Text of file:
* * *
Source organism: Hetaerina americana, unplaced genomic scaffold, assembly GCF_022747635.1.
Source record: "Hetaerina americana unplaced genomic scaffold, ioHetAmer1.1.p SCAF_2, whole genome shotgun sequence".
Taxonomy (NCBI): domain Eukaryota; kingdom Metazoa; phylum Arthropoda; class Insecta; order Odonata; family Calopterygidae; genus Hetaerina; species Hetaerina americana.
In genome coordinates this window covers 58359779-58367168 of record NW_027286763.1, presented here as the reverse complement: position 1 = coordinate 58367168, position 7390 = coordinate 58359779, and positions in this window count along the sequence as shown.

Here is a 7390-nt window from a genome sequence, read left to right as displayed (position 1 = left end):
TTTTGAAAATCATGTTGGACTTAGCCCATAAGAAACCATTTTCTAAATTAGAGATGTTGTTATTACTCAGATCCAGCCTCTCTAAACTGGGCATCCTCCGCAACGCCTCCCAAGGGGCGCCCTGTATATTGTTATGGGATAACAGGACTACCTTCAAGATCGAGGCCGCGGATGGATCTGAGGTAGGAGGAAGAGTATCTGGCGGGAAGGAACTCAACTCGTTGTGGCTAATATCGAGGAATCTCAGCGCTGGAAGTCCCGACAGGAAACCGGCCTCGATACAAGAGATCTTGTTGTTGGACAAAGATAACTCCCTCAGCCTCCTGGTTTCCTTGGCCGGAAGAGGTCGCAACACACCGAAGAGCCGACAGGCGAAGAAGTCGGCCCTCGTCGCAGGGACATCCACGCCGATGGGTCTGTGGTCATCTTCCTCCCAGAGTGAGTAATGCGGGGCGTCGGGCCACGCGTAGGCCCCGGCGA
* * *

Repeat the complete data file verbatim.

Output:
Source organism: Hetaerina americana, unplaced genomic scaffold, assembly GCF_022747635.1.
Source record: "Hetaerina americana unplaced genomic scaffold, ioHetAmer1.1.p SCAF_2, whole genome shotgun sequence".
Taxonomy (NCBI): domain Eukaryota; kingdom Metazoa; phylum Arthropoda; class Insecta; order Odonata; family Calopterygidae; genus Hetaerina; species Hetaerina americana.
In genome coordinates this window covers 58359779-58367168 of record NW_027286763.1, presented here as the reverse complement: position 1 = coordinate 58367168, position 7390 = coordinate 58359779, and positions in this window count along the sequence as shown.

Here is a 7390-nt window from a genome sequence, read left to right as displayed (position 1 = left end):
TTTTGAAAATCATGTTGGACTTAGCCCATAAGAAACCATTTTCTAAATTAGAGATGTTGTTATTACTCAGATCCAGCCTCTCTAAACTGGGCATCCTCCGCAACGCCTCCCAAGGGGCGCCCTGTATATTGTTATGGGATAACAGGACTACCTTCAAGATCGAGGCCGCGGATGGATCTGAGGTAGGAGGAAGAGTATCTGGCGGGAAGGAACTCAACTCGTTGTGGCTAATATCGAGGAATCTCAGCGCTGGAAGTCCCGACAGGAAACCGGCCTCGATACAAGAGATCTTGTTGTTGGACAAAGATAACTCCCTCAGCCTCCTGGTTTCCTTGGCCGGAAGAGGTCGCAACACACCGAAGAGCCGACAGGCGAAGAAGTCGGCCCTCGTCGCAGGGACATCCACGCCGATGGGTCTGTGGTCATCTTCCTCCCAGAGTGAGTAATGCGGGGCGTCGGGCCACGCGTAGGCCCCGGCGA